The dichotomy of historic, traditional Kraków in Communist Poland must have been laughable, even ridiculous. Rather than being modelled on typical communist towns with flat roofed cement blocks of apartments; non-descript offices; monochrome department stores and bland government buildings it was, instead, a beautifully preserved, unique medieval jewel.
Even the Nazis left it alone as it was built on an ancient Teutonic market route and, therefore, believed it to be an historic German stadt. Covered in snow, it is truly magical. Horse-drawn sleighs, cathedrals and churches, ancient universities and a hill-top castle are all crammed into 5 ½ km2 of rare, historic grandeur.
These days Polish culture, particularly in Kraków, has been emerging from communism with aplomb. There are many authentic restaurants with excellent food worth experiencing here and boutique hotels are getting in the act as well.
Opened in 1947, the Kogel mogel Restaurant advertises itself as a socialist restaurant. It certainly would have been nationalised during the Communist reign and its website states it is still proud to serve peasants, farmers and progressive intellectuals! Kogel mogel is in the city centre around the corner from the historic market square and St Mary’s Basilica, one of the most gorgeous baroque churches in Poland – or anywhere. On entering this traditional establishment, bright red ornaments are juxtaposed with pale wood walls, furniture and flooring. Heavy curtains, chandeliers dripping with red flowers (rather than producing light) and red lamps all add to the inviting ambience.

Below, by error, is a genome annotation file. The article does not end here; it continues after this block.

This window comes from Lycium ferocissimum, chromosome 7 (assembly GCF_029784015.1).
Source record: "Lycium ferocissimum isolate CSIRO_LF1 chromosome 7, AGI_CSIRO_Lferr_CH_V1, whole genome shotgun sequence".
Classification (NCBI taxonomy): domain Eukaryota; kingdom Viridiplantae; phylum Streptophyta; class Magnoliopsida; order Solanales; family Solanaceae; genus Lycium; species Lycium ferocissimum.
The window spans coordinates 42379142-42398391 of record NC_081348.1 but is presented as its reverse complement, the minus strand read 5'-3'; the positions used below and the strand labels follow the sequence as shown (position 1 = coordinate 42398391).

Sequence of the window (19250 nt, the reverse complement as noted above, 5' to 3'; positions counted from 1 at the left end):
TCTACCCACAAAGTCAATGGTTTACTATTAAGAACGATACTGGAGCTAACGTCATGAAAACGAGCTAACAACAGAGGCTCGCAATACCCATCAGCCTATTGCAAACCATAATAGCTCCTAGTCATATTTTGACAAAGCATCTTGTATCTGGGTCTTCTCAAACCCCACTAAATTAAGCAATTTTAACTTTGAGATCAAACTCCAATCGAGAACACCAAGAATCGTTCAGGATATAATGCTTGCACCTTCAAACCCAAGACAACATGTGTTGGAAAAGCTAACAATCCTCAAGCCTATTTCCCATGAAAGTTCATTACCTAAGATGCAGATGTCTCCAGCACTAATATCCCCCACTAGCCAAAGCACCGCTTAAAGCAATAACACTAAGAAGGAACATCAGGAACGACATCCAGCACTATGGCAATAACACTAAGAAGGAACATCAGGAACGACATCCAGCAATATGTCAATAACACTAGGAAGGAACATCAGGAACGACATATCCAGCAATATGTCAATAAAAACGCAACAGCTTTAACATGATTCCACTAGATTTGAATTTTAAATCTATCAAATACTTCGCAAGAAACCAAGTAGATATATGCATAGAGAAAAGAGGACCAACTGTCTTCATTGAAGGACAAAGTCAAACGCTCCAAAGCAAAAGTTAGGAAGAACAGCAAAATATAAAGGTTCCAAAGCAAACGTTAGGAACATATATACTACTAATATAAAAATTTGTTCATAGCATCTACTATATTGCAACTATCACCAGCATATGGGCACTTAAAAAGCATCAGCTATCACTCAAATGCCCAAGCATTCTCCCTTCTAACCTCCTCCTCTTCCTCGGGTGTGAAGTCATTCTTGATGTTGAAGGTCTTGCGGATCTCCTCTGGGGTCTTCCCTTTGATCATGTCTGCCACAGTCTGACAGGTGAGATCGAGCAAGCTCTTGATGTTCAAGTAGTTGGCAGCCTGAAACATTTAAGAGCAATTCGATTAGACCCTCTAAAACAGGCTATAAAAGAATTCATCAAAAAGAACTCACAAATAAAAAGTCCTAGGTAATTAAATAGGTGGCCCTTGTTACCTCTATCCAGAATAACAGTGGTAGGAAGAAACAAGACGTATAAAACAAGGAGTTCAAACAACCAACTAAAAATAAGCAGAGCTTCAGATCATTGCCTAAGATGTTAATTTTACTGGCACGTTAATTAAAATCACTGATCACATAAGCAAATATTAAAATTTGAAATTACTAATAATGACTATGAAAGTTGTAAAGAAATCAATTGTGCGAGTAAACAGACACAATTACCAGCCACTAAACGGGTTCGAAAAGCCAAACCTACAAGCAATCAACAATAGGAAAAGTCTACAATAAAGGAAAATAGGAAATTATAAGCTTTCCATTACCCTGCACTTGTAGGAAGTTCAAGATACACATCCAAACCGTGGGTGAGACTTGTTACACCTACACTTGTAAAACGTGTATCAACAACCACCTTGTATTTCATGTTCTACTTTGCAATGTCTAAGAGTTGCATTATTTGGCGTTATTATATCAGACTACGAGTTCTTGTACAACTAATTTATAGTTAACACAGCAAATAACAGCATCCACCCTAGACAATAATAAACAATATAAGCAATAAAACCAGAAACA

At Kogel mogel, guests experience Polish cuisine at its best. Be ready for lots of flavoured vodkas (vodka was invented in Poland) or, if that is not your tipple of choice, there is a respectable selection of beers and spirits. There is also a decent house wine. Rich meats, dumplings and a few oddities such as grilled black pudding are all on the menu.
For our appetiser, I tried the herring with apple which was delicious. Goose liver (fois gras) in puff pastry was also on offer, but I decline fois gras these days as a matter of principle. The next course; white borsch soup with mashed potatoes and dried mushrooms, was tasty and filling. But the main course of polish delicacies is a real feast: grilled pork ribs, crispy bacon, pork knuckle, grilled juniper sausage, white polish sausage and turkey breast with garlic sauce, cranberry sauce, mustard and horseradish as garnish. Side courses of fried cabbage, grits with scallions and roast potatoes with herbs round things off.
Perhaps rather stodgy fare but, let’s face it, this is what they do well in this part of the world. It was all finished off with the house dessert: Kogel mogel with strawberries. Divine.